Monday, May 21, 2018

Spectre Number 4, STEP RIGHT UP!

Updated based on IBM's documentation.

In the continuing saga of Meltdown and Spectre (tl;dr: G4/7400, G3 and likely earlier 60x PowerPCs don't seem vulnerable at all; G4/7450 and G5 are so far affected by Spectre while Meltdown has not been confirmed, but IBM documentation implies "big" POWER4 and up are vulnerable to both) is now Spectre variant 4. In this variant, the fundamental issue of getting the CPU to speculatively execute code it mistakenly predicts will be executed and observing the effects on cache timing is still present, but here the trick has to do with executing a downstream memory load operation speculatively before other store operations that the CPU (wrongly) believes the load does not depend on. The processor will faithfully revert the stores and the register load when the mispredict is discovered, but the loaded address will remain in the L1 cache and be observable through means similar to those in other Spectre-type attacks.

The G5, POWER4 and up are so aggressively out of order with memory accesses that they are almost certainly vulnerable. In an earlier version of this post, I didn't think the G3 and 7400 were vulnerable (as they don't appear to be to other Spectre variants), but after some poring over IBM's technical documentation I now believe with some careful coding it could be possible -- just not very probable. The details have to do with the G3 (and 7400)'s Load-Store Unit, or LSU, which is responsible for reading and writing memory. Unless a synchronizing instruction intervenes, up to one load instruction can execute ahead of a store, which makes the attack theoretically possible. However, the G3 and 7400 cannot reorder multiple stores in this fashion, and because only a maximum of two instructions may be dispatched to the LSU at any time (in practice less since those two instructions are spread across all of the processor's execution units), the victim load and the confounding store must be located immediately together or have no LSU-issued instructions between them. Even then, reliably ensuring that both instructions get dispatched in such a way that the CPU will reorder them in the (attacker-)desired order wouldn't be trivial.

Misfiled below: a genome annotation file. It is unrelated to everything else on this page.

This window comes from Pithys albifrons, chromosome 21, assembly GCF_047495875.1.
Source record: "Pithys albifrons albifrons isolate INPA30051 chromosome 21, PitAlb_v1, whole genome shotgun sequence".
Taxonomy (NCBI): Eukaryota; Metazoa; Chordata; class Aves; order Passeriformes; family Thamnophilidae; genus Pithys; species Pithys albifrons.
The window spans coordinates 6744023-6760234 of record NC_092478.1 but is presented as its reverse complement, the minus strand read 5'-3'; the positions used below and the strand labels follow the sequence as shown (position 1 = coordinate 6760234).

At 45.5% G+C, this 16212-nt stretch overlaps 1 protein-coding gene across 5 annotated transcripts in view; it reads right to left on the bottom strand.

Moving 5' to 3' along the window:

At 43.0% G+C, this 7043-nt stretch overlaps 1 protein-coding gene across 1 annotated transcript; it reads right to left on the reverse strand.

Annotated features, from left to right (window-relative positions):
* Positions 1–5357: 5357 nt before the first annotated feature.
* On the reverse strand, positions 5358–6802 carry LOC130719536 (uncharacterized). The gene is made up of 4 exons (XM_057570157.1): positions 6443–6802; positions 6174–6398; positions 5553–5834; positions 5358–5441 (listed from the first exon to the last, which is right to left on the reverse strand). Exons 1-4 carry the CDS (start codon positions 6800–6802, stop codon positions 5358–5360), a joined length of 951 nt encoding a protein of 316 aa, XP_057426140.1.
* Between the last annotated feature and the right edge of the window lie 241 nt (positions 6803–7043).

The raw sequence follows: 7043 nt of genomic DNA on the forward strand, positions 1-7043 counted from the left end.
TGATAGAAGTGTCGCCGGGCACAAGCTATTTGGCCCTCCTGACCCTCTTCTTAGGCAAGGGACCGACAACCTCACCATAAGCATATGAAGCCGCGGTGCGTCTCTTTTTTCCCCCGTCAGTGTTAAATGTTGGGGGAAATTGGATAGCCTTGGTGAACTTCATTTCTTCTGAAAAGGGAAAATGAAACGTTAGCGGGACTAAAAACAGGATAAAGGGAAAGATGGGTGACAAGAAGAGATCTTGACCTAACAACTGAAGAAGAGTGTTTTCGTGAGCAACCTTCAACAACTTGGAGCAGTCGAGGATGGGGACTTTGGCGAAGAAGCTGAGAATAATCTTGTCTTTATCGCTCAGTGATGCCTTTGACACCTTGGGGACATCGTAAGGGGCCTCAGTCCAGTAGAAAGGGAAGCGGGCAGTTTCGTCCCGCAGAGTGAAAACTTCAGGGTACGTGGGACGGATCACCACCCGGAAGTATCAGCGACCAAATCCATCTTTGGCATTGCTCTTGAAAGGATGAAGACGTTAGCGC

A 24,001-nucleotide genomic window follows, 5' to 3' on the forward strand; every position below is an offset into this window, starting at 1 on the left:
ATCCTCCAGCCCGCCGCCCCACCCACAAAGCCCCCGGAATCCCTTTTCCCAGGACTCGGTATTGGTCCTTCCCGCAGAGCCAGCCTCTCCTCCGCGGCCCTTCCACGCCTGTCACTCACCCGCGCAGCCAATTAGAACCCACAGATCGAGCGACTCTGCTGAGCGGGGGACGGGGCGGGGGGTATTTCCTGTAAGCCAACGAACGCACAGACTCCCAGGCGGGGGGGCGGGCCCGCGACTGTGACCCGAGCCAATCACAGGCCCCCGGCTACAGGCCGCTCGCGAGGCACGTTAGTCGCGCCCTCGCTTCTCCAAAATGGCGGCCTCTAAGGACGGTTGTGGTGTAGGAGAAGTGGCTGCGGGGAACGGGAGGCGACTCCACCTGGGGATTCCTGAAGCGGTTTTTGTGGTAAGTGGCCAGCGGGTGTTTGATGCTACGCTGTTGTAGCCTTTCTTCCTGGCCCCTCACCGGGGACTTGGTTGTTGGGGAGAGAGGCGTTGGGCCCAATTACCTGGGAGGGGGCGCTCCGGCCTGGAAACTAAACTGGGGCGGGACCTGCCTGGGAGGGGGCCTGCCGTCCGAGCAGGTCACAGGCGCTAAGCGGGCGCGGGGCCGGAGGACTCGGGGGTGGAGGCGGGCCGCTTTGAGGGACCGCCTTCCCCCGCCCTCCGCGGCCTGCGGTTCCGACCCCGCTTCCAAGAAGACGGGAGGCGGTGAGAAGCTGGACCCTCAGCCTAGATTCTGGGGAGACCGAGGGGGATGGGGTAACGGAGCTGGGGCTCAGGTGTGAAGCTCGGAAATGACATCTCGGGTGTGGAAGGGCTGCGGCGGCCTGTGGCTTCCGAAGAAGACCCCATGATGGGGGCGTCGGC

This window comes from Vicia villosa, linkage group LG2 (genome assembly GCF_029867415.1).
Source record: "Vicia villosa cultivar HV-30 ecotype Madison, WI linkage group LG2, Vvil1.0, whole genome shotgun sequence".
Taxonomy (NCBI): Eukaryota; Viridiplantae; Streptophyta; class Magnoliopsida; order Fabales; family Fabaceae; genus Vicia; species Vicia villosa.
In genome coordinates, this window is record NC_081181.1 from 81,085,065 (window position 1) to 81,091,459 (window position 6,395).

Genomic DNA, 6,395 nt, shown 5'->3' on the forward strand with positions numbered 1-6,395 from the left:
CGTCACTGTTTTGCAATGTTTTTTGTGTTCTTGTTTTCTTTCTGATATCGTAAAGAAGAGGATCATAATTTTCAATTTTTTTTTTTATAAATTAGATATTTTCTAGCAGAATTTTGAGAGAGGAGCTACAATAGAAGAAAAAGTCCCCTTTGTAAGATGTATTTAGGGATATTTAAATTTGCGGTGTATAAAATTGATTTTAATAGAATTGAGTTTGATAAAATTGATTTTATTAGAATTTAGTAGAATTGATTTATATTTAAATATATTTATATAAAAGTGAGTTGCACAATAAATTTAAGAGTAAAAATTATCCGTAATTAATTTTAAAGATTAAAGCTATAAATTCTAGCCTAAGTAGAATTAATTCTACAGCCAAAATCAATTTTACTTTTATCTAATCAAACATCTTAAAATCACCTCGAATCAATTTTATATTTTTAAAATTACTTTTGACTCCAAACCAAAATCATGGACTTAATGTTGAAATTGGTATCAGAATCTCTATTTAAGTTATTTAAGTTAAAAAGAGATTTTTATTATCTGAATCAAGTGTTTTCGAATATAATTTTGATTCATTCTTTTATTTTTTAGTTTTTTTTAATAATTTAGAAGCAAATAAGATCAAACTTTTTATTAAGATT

The 7450, as with other Spectre variants, makes the attack a bit easier. It can dispatch up to four instructions to its execution units, which makes the attack more feasible because there is more theoretical flexibility on where the victim load can be located downstream (especially if all four instructions go to its LSU). However, it too can execute at most just one load instruction ahead of a store, and it cannot reorder stores either.

That said, as a practical matter, Spectre in any variant (including this one) is only a viable attack vector on Power Macs through native applications, which have far more effective methods of pwning your Power Mac at their disposal than an intermittently successful attempt to read memory. Although TenFourFox has a JavaScript JIT, no 7450 and probably not even the Quad is fast enough to obtain enough of a memory timing delta to make the attack functional (let alone reliable), and we disabled the high-resolution timers necessary for the exploit "way back" in FPR5 anyway. The new variant 4 is a bigger issue for Talos II owners like myself because such an attack is possible and feasible on the POWER9, but we can confidently expect that there will be patches from IBM and Raptor to address it soon.


  1. Cameron, this is off-topic regarding the blog post, but I've been wondering:

    For how long have you been involved in *mozilla codebase? Does it predate Classilla, or was Classilla essentially your first dip?

    1. I did a little before it with Camino, but no commits.


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